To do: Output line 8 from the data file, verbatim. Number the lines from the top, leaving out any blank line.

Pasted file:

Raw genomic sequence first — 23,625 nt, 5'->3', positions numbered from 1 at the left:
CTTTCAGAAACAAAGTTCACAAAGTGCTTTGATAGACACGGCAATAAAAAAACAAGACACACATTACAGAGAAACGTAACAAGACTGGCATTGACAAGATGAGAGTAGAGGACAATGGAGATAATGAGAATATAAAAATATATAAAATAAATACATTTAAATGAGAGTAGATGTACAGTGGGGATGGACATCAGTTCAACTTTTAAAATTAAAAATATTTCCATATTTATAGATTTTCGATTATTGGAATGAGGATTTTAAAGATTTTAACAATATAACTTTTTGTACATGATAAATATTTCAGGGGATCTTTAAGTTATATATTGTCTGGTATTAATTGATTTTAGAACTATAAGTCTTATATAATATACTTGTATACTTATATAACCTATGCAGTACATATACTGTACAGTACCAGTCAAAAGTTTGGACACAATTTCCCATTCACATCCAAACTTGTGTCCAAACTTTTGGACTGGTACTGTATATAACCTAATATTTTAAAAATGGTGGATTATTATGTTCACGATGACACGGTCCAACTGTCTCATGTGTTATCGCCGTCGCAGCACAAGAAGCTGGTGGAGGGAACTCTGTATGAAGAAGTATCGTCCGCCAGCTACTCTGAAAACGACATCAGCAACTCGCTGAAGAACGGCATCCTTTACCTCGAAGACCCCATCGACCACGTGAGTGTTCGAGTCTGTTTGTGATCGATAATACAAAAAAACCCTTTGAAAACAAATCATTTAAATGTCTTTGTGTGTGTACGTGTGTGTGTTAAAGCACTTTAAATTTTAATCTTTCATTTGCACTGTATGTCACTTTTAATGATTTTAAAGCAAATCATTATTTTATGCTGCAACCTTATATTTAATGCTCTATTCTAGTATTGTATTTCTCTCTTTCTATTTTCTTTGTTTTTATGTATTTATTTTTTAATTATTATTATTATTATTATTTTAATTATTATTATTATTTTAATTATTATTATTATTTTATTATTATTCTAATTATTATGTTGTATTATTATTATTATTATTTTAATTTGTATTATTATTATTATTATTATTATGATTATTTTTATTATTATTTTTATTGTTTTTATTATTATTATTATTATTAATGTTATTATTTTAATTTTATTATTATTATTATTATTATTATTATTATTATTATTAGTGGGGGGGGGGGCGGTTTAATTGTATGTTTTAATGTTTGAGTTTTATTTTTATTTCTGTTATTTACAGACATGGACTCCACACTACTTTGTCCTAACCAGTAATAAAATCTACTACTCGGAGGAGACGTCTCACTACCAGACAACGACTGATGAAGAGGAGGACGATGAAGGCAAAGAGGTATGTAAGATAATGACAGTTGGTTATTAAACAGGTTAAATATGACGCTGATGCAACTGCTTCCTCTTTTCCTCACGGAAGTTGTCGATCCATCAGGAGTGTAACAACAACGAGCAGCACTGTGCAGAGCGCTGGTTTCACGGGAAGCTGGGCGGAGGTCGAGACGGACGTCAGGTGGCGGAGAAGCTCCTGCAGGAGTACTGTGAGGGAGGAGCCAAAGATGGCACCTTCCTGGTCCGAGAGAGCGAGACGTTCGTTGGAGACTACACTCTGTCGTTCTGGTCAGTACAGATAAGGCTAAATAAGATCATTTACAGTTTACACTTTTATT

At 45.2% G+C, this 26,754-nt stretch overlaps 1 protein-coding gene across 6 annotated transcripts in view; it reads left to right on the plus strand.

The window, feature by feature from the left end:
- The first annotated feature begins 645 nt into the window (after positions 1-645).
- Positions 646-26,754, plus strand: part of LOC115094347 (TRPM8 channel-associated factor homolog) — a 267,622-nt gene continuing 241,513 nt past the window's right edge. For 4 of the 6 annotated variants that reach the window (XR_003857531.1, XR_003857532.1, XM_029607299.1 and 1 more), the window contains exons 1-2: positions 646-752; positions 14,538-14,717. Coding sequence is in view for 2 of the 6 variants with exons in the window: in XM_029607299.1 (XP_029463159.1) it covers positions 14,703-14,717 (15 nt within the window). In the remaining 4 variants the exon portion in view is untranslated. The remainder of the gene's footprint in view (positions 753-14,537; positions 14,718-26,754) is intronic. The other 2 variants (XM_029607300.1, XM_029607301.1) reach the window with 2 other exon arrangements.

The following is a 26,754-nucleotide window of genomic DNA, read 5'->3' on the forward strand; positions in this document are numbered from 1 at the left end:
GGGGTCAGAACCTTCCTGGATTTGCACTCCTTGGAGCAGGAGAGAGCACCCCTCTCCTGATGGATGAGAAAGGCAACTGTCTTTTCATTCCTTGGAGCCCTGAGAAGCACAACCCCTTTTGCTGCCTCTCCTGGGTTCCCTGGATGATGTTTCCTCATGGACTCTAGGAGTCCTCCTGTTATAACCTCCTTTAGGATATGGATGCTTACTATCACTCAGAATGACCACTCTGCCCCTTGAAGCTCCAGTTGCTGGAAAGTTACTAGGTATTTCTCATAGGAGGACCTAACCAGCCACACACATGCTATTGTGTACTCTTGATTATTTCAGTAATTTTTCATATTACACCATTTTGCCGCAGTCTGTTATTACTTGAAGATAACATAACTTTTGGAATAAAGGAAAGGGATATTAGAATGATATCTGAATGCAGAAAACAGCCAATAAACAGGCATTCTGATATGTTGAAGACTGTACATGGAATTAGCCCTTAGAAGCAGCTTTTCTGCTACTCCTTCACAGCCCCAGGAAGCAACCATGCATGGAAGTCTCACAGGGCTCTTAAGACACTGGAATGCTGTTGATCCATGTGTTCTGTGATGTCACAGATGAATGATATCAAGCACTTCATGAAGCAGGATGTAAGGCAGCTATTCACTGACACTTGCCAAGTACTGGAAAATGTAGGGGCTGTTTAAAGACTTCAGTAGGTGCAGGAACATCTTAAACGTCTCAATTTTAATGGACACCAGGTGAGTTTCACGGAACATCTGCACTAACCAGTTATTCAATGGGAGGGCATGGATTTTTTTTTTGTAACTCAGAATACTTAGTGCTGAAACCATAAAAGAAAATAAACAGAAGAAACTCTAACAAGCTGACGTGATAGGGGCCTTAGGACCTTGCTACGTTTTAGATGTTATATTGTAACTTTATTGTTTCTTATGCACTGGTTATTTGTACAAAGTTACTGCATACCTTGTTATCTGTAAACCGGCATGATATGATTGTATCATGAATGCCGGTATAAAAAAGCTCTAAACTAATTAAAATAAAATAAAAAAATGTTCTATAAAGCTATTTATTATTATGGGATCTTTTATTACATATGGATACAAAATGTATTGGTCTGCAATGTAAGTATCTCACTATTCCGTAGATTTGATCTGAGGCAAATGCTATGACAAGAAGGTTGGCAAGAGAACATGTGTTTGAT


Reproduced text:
GGGGTCAGAACCTTCCTGGATTTGCACTCCTTGGAGCAGGAGAGAGCACCCCTCTCCTGATGGATGAGAAAGGCAACTGTCTTTTCATTCCTTGGAGCCCTGAGAAGCACAACCCCTTTTGCTGCCTCTCCTGGGTTCCCTGGATGATGTTTCCTCATGGACTCTAGGAGTCCTCCTGTTATAACCTCCTTTAGGATATGGATGCTTACTATCACTCAGAATGACCACTCTGCCCCTTGAAGCTCCAGTTGCTGGAAAGTTACTAGGTATTTCTCATAGGAGGACCTAACCAGCCACACACATGCTATTGTGTACTCTTGATTATTTCAGTAATTTTTCATATTACACCATTTTGCCGCAGTCTGTTATTACTTGAAGATAACATAACTTTTGGAATAAAGGAAAGGGATATTAGAATGATATCTGAATGCAGAAAACAGCCAATAAACAGGCATTCTGATATGTTGAAGACTGTACATGGAATTAGCCCTTAGAAGCAGCTTTTCTGCTACTCCTTCACAGCCCCAGGAAGCAACCATGCATGGAAGTCTCACAGGGCTCTTAAGACACTGGAATGCTGTTGATCCATGTGTTCTGTGATGTCACAGATGAATGATATCAAGCACTTCATGAAGCAGGATGTAAGGCAGCTATTCACTGACACTTGCCAAGTACTGGAAAATGTAGGGGCTGTTTAAAGACTTCAGTAGGTGCAGGAACATCTTAAACGTCTCAATTTTAATGGACACCAGGTGAGTTTCACGGAACATCTGCACTAACCAGTTATTCAATGGGAGGGCATGGATTTTTTTTTTGTAACTCAGAATACTTAGTGCTGAAACCATAAAAGAAAATAAACAGAAGAAACTCTAACAAGCTGACGTGATAGGGGCCTTAGGACCTTGCTACGTTTTAGATGTTATATTGTAACTTTATTGTTTCTTATGCACTGGTTATTTGTACAAAGTTACTGCATACCTTGTTATCTGTAAACCGGCATGATATGATTGTATCATGAATGCCGGTATAAAAAAGCTCTAAACTAATTAAAATAAAATAAAAAAATGTTCTATAAAGCTATTTATTATTATGGGATCTTTTATTACATATGGATACAAAATGTATTGGTCTGCAATGTAAGTATCTCACTATTCCGTAGATTTGATCTGAGGCAAATGCTATGACAAGAAGGTTGGCAAGAGAACATGTGTTTGAT